Canada is the second largest country in the world, but how much do you really know about it? Why, with a landscape so richly endowed in natural and human resources, do we always seem to be experiencing political, social, and economic turmoil? What exactly might it mean to be “Canadian”? These questions and others are
explored in Geography 1180. Through an introduction to the regional geography of Canada we will attempt to broaden your understanding of both the diversity of Canada and the issues facing the country. Using the concepts and methods of regional geography, this course examines Canada both as a world region and as a
nation made up of a set of distinct regions.
Canada as a World Region
- Images of Canada from within and without
- Approaches to the geography of Canada
- Regional geography
- The geographical region
- Geographical scale
- Physical attributes
- Size and shape
- European arrival and settlement
- First Nations
- Demographic analysis
Regions of Canada
- Resource development
- Tertiary and quaternary industries
Review and Conclusions
- Nationalism and regionalism
- Core/periphery analysis
- Heartland regions
- Hinterland regions
- Atlantic Canada
- British Columbia
- The North
- Regionalism and nationalism
Methods of Instruction
The course will employ a variety of instructional methods to accomplish its objectives, including some of the following: lecture, labs, field work, DVDs/videos and animations, individual and/or team projects, small group discussion, and map and air photo analysis. Where the course is offered in a hybrid format, students will complete over 50% of the course material online and outside of the classroom in a self-directed manner.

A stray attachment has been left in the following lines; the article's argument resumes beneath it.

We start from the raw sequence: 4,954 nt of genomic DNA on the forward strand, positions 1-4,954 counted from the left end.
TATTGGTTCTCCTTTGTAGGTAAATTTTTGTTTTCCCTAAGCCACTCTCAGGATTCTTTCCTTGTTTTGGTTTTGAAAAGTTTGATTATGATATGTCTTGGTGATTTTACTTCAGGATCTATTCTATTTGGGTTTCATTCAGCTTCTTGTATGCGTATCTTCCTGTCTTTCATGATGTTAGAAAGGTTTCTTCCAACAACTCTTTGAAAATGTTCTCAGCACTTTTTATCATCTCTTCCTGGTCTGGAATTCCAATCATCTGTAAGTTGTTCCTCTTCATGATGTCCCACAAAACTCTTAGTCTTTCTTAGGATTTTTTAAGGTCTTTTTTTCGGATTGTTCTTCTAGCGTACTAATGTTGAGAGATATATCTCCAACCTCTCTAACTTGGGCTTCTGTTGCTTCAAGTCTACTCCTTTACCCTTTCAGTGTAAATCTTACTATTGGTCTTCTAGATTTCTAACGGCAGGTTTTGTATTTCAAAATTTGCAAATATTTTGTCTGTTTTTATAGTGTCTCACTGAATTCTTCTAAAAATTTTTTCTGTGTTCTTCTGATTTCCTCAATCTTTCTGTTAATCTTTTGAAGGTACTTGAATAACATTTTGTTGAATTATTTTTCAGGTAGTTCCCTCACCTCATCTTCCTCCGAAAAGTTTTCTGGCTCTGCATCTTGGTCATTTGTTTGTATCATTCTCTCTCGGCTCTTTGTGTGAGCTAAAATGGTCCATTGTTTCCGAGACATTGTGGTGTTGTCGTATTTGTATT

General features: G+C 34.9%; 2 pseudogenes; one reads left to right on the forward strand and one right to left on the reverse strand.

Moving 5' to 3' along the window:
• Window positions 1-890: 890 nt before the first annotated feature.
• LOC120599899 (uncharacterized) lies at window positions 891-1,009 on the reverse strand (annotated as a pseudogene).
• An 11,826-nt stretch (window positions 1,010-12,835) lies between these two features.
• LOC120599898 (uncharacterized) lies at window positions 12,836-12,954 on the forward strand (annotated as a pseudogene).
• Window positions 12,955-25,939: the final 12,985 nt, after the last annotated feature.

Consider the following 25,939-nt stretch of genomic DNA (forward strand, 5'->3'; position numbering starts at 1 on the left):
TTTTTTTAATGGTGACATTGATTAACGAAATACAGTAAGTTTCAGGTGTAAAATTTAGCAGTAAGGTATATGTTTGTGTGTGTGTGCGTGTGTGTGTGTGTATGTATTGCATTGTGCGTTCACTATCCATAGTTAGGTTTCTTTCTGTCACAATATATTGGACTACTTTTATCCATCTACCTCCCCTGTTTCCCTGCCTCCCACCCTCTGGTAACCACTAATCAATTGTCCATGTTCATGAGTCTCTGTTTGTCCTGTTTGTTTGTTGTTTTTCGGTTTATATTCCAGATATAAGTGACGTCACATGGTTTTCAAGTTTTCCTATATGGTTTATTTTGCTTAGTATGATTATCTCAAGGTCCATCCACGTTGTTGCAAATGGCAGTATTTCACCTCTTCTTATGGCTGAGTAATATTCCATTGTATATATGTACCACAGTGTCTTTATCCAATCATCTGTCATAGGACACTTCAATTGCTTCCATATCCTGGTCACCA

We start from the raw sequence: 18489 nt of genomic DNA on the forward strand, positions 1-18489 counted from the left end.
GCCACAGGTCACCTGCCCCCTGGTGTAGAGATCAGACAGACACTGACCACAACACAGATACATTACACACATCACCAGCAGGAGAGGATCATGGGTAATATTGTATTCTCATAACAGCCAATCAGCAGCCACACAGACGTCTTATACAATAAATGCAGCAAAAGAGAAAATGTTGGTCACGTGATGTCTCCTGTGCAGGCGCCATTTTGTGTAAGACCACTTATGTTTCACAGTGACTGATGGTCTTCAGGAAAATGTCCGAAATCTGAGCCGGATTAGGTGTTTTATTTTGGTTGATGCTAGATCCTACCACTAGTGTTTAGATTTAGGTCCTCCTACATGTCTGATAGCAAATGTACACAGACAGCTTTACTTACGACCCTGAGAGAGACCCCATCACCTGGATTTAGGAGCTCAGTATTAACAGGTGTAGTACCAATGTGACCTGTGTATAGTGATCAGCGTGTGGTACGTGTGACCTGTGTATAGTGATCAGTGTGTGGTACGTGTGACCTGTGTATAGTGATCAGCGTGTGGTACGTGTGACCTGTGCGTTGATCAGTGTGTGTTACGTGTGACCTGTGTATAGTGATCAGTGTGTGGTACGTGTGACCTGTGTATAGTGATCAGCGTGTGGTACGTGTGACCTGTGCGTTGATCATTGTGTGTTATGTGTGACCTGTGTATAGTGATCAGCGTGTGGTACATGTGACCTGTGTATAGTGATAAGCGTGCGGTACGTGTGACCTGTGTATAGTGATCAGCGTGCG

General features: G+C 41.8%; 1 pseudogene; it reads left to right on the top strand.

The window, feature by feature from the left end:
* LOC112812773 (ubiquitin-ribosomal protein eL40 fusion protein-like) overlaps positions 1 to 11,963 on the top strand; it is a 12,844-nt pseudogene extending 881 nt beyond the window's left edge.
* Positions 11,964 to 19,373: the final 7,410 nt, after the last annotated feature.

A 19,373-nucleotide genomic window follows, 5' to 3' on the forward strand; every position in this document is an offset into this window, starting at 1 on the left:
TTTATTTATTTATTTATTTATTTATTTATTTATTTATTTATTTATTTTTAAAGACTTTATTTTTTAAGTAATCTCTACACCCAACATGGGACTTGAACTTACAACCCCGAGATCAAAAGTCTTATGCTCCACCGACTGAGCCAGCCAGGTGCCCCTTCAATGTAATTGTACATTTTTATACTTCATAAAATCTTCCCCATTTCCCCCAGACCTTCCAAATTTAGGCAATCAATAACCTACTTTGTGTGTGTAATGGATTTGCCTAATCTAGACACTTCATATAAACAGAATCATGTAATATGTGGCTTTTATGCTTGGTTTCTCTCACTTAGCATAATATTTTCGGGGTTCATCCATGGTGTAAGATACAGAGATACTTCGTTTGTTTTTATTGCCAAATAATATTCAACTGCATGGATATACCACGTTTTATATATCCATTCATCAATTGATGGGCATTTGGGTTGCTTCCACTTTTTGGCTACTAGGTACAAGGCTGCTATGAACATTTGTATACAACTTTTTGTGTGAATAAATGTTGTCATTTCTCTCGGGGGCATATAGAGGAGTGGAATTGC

Means of Assessment
Evaluation will be based on course objectives and will be carried out in accordance with Douglas College policy. The instructor will provide a written course outline with specific criteria during the first week of classes.
An example of a possible evaluation scheme would be: Journal 20%, Map exercises 20%, Project 15%, Mid-term exam 20%, Final exam 25%
At the conclusion of the course the successful student will be able to:
- Synthesize the concepts and techniques of regional geography.
- Communicate effectively orally, graphically, in writing, and using quantitative methods.
- Create, interpret, analyze, and utilize maps.
- Evaluate and make informed decisions about contemporary Canadian issues using the methodologies, concepts, and techniques of regional geography.
Course Guidelines for previous years are viewable by selecting the version desired. If you took this course and do not see a listing for the starting semester/year of the course, consider the previous version as the applicable version.
Below shows how this course and its credits transfer within the BC transfer system.
A course is considered university-transferable (UT) if it transfers to at least one of the five research universities in British Columbia: University of British Columbia; University of British Columbia-Okanagan; Simon Fraser University; University of Victoria; and the University of Northern British Columbia.
For more information on transfer visit the BC Transfer Guide and BCCAT websites.
If your course prerequisites indicate that you need an assessment, please see our Assessment page for more information.